There was announcement today of a new digital camera – the Nikon D750, a full frame digital camera with an articulating view screen.
Predictably, announcements from the online camera stores I use, B&H and Adorama, arrived in my mailbox. So did a notice from St. Louis camera shop, Schillers, via Ed Crim, the leader of one of my photography clubs.
I have no doubt the D750 is a fabulous camera. However, even if I was a Nikon user, would I be rushing out to get a copy? To drop another $2,300?
I don’t think so. In fact, even when Canon come out with an equivalent (as they will, this is hardly groundbreaking technology, and Canon already have a number of APS-C sensor articulating cameras), I doubt if I will be even mildly excited about upgrading.
The truth is, dropping $2000 – $3000 plus every two years for the latest, greatest, shiniest digital camera is becoming a zero sum game. Improvements in digital cameras over the past few years have been real but essentially incremental, and none have been necessary for better photography. Once megapixel counts on sensors rose over 10, for all practical purposes any increase was only for the pixel peepers, for those who want to print huge canvases at resolutions satisfactory to an eye an inch away from the paper (and who looks at a huge print that closely anyway, unless, of course, you are a pixel peeper), or for those who want to crop their images radically – the only really useful advantage to my mind. And there are those who maintain that even 10 megapixels is overkill. Even video is now well established, dating usefully back to the Canon 5D Mark II in 2008.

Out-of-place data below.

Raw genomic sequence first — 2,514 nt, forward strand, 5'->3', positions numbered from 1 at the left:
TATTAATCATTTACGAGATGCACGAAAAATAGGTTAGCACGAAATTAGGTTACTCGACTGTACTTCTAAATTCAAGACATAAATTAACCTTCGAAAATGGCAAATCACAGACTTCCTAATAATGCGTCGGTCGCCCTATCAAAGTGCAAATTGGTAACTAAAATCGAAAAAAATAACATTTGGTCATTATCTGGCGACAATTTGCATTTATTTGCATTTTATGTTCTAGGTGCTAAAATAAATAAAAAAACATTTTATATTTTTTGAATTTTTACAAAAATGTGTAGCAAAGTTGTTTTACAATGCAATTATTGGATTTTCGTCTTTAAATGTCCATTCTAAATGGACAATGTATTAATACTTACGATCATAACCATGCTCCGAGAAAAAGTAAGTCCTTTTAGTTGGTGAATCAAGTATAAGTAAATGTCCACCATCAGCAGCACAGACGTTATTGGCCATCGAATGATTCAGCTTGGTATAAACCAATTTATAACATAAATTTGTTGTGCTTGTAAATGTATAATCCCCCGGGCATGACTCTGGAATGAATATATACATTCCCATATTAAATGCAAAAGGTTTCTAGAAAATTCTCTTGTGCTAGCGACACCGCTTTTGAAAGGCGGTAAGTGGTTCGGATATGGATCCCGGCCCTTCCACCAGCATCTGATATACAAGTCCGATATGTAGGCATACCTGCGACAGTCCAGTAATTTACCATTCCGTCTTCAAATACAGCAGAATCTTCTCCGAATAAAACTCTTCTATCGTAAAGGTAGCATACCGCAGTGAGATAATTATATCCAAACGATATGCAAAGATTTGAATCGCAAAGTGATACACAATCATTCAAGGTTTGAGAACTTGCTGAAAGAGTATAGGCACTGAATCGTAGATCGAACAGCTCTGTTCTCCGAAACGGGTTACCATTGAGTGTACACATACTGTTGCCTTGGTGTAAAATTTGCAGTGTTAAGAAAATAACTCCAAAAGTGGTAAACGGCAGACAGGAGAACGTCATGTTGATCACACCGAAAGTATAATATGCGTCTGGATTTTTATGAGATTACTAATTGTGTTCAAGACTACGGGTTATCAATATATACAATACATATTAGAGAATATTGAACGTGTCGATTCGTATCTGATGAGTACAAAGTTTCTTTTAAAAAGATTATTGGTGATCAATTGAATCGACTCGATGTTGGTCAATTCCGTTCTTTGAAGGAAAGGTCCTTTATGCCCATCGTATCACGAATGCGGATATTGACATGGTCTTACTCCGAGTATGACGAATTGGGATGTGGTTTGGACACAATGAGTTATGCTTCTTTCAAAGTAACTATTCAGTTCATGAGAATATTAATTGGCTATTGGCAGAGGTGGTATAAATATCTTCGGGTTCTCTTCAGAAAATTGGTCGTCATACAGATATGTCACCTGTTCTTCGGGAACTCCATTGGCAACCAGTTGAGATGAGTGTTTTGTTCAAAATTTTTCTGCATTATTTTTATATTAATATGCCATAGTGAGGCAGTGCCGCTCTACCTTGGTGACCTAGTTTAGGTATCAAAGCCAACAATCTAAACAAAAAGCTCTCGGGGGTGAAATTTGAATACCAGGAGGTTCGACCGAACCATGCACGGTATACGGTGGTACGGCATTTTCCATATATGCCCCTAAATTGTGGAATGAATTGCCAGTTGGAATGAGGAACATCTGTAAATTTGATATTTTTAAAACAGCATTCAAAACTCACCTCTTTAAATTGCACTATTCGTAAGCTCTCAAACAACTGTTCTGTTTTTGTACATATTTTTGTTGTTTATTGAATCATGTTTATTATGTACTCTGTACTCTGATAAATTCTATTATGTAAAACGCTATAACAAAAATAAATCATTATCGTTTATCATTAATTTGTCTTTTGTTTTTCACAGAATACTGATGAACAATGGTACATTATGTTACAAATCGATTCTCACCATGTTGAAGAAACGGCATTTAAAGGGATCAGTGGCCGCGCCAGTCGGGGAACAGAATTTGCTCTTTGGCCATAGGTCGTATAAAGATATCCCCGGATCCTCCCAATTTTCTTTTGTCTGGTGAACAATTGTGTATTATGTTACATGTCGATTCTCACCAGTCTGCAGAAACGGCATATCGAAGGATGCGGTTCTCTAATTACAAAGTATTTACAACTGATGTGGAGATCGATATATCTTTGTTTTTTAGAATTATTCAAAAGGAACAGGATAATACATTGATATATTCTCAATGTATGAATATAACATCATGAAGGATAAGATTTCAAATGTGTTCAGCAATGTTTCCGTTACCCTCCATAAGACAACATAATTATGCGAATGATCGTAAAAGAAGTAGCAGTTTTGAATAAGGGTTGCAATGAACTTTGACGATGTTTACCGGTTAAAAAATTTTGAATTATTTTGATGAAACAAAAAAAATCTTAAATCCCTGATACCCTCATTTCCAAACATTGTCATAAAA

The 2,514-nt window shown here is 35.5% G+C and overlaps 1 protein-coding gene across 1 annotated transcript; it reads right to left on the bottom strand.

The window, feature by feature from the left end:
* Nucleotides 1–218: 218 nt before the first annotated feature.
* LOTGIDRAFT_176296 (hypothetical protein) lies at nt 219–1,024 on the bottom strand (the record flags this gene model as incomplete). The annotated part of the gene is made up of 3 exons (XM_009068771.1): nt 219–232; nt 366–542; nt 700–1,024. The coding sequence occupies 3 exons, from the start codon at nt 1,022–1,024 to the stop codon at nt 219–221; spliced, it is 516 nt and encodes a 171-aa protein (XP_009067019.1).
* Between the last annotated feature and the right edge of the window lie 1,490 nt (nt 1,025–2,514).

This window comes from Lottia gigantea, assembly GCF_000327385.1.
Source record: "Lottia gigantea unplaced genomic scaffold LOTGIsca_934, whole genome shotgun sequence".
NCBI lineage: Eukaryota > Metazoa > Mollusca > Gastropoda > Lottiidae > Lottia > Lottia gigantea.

So sell your older camera, you might respond, and use the cash towards the latest version. And that is a perfectly sound argument. However, I’m one who likes to make full use of what I own, and typically only upgrade when the equipment fails, and sometime not even then, opting instead for repair. In the early days of digital, significant improvements came fast. Getting the latest model made sense. But even then, it was clear that the improved equipment didn’t not necessarily translate into better photographs. There are many excellent images from the earliest days of digital SLRs.
Undoubtedly, returning to film photography has thrown the camera equipment rat race into sharper relief for me, but I think I would probably feel the same if I had not touched a roll of film this summer.
I’m stepping off the camera bandwagon. It’s a real relief.